COL Ramon was a fighter pilot in the Israeli Air Force (IAF) who eventually became a department head in IAF Operational Requirements for Weapon Development and Acquisition. He had no expertise in EW.

9. "...such as the loss of control, failure to make the "S" maneuver, and abnormal temperature..."

As shown above, this is wrong.

10. "...There is no guarantee that the EMP hypothesis is true..."

Correct, because the hypothesis is wrong. The whole hypothesis is based on supposition, innuendo and inaccuracy.

So let's have a look at facts.

At 8:49 a.m. Eastern Standard Time (EI+289), the Orbiterʼs flight control system began steering a precise course, or drag profile, with the initial roll command occurring about 30 seconds later. At 8:49:38 a.m., the Mission Control Guidance and Procedures officer called the Flight Director and indicated that the “closed-loop” guidance system had been initiated. The Maintenance, Mechanical, and Crew Systems (MMACS) officer and the Flight Director (Flight) had the following exchange beginning at 8:54:24 a.m. (EI+613).

MMACS: “Flight – MMACS.”

Flight: “Go ahead, MMACS.”

MMACS: “FYI, Iʼve just lost four separate temperature transducers on the left side of the vehicle, hydraulic return temperatures. Two of them on system one and one in each of systems two and three.”

Flight: “Four hyd [hydraulic] return temps?”

MMACS: “To the left outboard and left inboard elevon.”

Flight: “Okay, is there anything common to them? DSC [discrete signal conditioner] or MDM [multiplexer-demultiplexer] or anything? I mean, youʼre telling me you lost them all at exactly the same time?”

MMACS: “No, not exactly. They were within probably four or five seconds of each other.”

Flight: “Okay, where are those, where is that instrumentation located?”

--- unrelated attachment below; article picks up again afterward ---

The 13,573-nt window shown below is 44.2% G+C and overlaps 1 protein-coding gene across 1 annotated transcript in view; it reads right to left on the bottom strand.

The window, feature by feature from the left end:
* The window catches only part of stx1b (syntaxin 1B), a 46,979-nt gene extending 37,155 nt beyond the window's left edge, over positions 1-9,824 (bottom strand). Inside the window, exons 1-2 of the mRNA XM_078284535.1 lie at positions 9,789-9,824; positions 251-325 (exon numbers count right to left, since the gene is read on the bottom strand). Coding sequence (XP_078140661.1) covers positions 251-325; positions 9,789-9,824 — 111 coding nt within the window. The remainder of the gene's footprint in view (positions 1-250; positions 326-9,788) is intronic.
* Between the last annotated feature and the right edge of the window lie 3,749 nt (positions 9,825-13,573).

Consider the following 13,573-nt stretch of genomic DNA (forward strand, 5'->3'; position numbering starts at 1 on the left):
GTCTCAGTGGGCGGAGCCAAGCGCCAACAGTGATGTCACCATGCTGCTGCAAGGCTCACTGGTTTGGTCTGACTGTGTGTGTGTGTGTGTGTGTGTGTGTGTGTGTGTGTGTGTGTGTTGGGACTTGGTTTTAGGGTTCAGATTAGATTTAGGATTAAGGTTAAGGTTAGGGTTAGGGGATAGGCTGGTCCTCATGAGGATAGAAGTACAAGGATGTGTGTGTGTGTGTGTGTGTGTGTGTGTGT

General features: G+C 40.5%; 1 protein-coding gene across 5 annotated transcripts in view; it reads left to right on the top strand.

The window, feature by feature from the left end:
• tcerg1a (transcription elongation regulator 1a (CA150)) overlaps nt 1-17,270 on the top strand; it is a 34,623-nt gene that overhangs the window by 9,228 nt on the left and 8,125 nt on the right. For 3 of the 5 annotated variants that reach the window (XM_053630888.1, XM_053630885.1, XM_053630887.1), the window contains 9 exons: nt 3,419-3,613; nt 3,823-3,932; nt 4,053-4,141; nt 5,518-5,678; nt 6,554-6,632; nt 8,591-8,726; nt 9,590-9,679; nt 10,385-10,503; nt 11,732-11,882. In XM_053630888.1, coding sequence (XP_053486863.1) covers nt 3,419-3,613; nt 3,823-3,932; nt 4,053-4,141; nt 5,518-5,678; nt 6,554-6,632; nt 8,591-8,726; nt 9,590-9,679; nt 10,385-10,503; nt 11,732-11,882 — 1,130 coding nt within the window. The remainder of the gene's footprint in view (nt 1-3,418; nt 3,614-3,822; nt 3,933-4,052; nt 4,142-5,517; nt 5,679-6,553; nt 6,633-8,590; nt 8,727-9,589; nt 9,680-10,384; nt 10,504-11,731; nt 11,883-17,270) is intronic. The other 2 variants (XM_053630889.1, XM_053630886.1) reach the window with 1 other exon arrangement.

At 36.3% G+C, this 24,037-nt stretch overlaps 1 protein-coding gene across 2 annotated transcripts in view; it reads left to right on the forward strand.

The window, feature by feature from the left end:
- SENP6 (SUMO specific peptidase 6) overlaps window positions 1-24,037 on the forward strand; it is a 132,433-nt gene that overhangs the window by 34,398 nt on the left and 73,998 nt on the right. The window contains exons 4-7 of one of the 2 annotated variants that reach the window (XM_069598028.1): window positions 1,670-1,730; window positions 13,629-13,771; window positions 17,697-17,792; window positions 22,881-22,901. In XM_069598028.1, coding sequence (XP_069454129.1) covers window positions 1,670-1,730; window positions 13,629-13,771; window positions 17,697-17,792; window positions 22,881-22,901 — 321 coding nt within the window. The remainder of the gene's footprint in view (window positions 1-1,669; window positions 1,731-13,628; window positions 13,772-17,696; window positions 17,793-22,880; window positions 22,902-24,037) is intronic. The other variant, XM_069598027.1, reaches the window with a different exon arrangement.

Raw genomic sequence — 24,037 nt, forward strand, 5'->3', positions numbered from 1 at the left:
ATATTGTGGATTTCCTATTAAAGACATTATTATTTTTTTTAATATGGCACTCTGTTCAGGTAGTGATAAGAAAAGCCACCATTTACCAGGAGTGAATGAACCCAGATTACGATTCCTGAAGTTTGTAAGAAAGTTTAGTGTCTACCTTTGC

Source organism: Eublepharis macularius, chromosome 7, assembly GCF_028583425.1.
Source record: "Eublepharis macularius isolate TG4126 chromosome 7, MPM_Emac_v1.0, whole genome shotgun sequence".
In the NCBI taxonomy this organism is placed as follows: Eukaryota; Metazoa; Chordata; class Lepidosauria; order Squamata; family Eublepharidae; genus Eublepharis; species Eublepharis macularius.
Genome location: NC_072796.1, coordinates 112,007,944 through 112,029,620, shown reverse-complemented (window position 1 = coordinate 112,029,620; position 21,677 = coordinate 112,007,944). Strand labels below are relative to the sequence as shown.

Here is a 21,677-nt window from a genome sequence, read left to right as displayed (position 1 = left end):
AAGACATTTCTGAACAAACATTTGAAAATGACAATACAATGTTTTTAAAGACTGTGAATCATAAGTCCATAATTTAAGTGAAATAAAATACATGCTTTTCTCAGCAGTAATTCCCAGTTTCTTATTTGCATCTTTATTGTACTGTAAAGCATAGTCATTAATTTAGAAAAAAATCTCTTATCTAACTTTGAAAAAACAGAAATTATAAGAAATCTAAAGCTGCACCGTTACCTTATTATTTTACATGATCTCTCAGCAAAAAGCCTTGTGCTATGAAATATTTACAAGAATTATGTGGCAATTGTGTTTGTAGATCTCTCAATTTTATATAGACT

MMACS: “All four of them are located in the aft part of the left wing, right in front of the elevons, elevon actuators. And there is no commonality.”

Flight: “No commonality.”

At 8:56:02 a.m. (EI+713), the conversation between the Flight Director and the MMACS officer continues:

Flight: “MMACS, tell me again which systems theyʼre for.”

MMACS: “Thatʼs all three hydraulic systems. Itʼs ... two of them are to the left outboard elevon and two of them to the left inboard.”

Flight: “Okay, I got you.”

The Flight Director then continues to discuss indications with other Mission Control Center personnel, including the Guidance, Navigation, and Control officer (GNC).

Flight: “GNC – Flight.”

GNC: “Flight – GNC.”

Flight: “Everything look good to you, control and rates and everything is nominal, right?”

GNC: “Controlʼs been stable through the rolls that weʼve done so far, flight. We have good trims. I donʼt see anything out of the ordinary.”

Flight: “Okay. And MMACS, Flight?”

MMACS: “Flight – MMACS.”

Flight: “All other indications for your hydraulic system indications are good.”

MMACS: “Theyʼre all good. Weʼve had good quantities all the way across.”

Flight: “And the other temps are normal?”

MMACS: “The other temps are normal, yes sir.”

Flight: “And when you say you lost these, are you saying that they went to zero?” [Time: 8:57:59 a.m., EI+830] “Or, off-scale low?”

MMACS: “All four of them are off-scale low. And they were all staggered. They were, like I said, within several seconds of each other.”

Flight: “Okay.”

At 8:58:00 a.m. (EI+831), Columbia crossed the New Mexico-Texas state line. Within the minute, a broken call came on the air-to-ground voice loop from Columbiaʼs commander, “And, uh, Hou …” This was followed by a call from MMACS about failed tire pressure sensors at 8:59:15 a.m. (EI+906).

MMACS: “Flight – MMACS.”

Flight: “Go.”

MMACS: “We just lost tire pressure on the left outboard and left inboard, both tires.”

The Flight Director then told the Capsule Communicator (CAPCOM) to let the crew know that Mission Control saw the messages and that the Flight Control Team was evaluating the indications and did not copy their last transmission.

CAPCOM: “And Columbia, Houston, we see your tire pressure messages and we did not copy your last call.”